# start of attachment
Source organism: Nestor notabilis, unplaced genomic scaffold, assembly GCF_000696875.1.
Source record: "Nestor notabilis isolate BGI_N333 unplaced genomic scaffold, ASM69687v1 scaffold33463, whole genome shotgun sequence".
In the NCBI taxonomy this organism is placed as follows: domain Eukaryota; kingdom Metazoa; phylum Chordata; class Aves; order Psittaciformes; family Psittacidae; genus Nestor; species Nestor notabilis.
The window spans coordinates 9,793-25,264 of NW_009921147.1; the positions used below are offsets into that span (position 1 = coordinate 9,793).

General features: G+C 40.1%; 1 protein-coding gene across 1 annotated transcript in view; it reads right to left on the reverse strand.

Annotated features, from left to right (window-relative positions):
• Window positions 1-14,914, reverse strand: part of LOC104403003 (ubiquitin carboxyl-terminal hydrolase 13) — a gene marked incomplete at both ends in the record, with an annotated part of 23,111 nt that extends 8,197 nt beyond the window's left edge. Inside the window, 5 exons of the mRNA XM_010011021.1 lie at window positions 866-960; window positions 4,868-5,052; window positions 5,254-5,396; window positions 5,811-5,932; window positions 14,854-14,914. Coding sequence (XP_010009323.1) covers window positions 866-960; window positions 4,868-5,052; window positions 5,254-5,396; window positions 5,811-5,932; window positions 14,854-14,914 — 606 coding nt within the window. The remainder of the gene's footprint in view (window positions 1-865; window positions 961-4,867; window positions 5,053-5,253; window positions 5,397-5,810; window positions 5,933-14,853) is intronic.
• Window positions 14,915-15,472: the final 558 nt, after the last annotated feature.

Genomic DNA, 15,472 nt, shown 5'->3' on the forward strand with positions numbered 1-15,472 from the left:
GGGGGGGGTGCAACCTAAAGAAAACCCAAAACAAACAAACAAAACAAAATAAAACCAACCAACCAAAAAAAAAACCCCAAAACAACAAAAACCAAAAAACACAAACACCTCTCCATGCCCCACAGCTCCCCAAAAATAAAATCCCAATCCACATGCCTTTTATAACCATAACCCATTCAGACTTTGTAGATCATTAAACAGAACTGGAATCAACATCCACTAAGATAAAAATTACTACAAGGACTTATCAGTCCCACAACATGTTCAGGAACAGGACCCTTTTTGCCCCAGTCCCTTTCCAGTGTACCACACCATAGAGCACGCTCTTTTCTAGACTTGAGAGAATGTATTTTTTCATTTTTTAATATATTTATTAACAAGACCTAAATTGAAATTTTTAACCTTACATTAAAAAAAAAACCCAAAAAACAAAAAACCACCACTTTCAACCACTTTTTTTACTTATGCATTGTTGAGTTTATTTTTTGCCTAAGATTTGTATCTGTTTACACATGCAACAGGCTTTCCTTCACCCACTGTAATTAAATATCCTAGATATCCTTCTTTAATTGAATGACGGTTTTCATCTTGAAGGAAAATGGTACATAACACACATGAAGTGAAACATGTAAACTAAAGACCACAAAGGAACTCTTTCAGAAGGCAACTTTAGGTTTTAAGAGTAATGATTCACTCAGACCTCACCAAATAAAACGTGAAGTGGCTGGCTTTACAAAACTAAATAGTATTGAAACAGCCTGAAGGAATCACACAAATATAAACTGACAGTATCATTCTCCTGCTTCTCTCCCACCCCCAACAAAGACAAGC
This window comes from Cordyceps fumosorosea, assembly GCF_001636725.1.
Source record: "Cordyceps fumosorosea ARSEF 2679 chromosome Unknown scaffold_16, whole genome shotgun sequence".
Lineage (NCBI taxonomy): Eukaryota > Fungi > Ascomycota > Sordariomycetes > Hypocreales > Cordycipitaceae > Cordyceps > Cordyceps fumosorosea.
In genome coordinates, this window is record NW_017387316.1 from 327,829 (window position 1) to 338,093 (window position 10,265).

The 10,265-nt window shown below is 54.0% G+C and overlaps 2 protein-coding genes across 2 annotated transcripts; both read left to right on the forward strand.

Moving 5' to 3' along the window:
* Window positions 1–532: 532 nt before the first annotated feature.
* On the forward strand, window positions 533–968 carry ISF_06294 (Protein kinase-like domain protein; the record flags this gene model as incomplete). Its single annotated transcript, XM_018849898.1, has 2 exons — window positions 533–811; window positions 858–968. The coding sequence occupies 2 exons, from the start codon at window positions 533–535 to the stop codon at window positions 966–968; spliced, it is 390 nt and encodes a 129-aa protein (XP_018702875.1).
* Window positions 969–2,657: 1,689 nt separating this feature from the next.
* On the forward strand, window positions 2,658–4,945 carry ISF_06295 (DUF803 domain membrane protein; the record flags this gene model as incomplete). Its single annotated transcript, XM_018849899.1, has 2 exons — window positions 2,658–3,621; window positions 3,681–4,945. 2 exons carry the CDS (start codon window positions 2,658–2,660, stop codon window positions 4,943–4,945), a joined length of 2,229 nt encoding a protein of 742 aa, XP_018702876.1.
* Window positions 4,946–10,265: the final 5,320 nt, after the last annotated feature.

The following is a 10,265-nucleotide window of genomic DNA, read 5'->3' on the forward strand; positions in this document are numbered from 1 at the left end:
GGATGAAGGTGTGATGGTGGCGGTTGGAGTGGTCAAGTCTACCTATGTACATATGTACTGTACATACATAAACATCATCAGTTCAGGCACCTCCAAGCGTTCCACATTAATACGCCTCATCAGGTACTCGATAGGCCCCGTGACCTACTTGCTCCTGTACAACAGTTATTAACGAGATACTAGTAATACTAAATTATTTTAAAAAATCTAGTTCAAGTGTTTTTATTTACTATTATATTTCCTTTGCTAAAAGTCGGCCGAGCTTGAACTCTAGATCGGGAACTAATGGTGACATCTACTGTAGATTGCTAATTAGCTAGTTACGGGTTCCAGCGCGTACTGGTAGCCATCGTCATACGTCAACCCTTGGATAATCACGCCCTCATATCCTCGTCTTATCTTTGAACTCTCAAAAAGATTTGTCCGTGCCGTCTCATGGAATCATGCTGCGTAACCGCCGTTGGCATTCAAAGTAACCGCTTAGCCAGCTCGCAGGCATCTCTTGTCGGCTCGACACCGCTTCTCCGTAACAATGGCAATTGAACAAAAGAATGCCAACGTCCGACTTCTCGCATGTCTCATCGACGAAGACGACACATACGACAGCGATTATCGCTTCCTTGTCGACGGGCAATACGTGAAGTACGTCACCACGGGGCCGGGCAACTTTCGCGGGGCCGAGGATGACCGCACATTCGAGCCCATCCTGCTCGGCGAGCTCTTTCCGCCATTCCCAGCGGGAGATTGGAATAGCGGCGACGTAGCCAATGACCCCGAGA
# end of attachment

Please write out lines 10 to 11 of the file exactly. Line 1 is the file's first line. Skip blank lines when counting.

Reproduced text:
GGGGGGGGTGCAACCTAAAGAAAACCCAAAACAAACAAACAAAACAAAATAAAACCAACCAACCAAAAAAAAAACCCCAAAACAACAAAAACCAAAAAACACAAACACCTCTCCATGCCCCACAGCTCCCCAAAAATAAAATCCCAATCCACATGCCTTTTATAACCATAACCCATTCAGACTTTGTAGATCATTAAACAGAACTGGAATCAACATCCACTAAGATAAAAATTACTACAAGGACTTATCAGTCCCACAACATGTTCAGGAACAGGACCCTTTTTGCCCCAGTCCCTTTCCAGTGTACCACACCATAGAGCACGCTCTTTTCTAGACTTGAGAGAATGTATTTTTTCATTTTTTAATATATTTATTAACAAGACCTAAATTGAAATTTTTAACCTTACATTAAAAAAAAAACCCAAAAAACAAAAAACCACCACTTTCAACCACTTTTTTTACTTATGCATTGTTGAGTTTATTTTTTGCCTAAGATTTGTATCTGTTTACACATGCAACAGGCTTTCCTTCACCCACTGTAATTAAATATCCTAGATATCCTTCTTTAATTGAATGACGGTTTTCATCTTGAAGGAAAATGGTACATAACACACATGAAGTGAAACATGTAAACTAAAGACCACAAAGGAACTCTTTCAGAAGGCAACTTTAGGTTTTAAGAGTAATGATTCACTCAGACCTCACCAAATAAAACGTGAAGTGGCTGGCTTTACAAAACTAAATAGTATTGAAACAGCCTGAAGGAATCACACAAATATAAACTGACAGTATCATTCTCCTGCTTCTCTCCCACCCCCAACAAAGACAAGC
This window comes from Cordyceps fumosorosea, assembly GCF_001636725.1.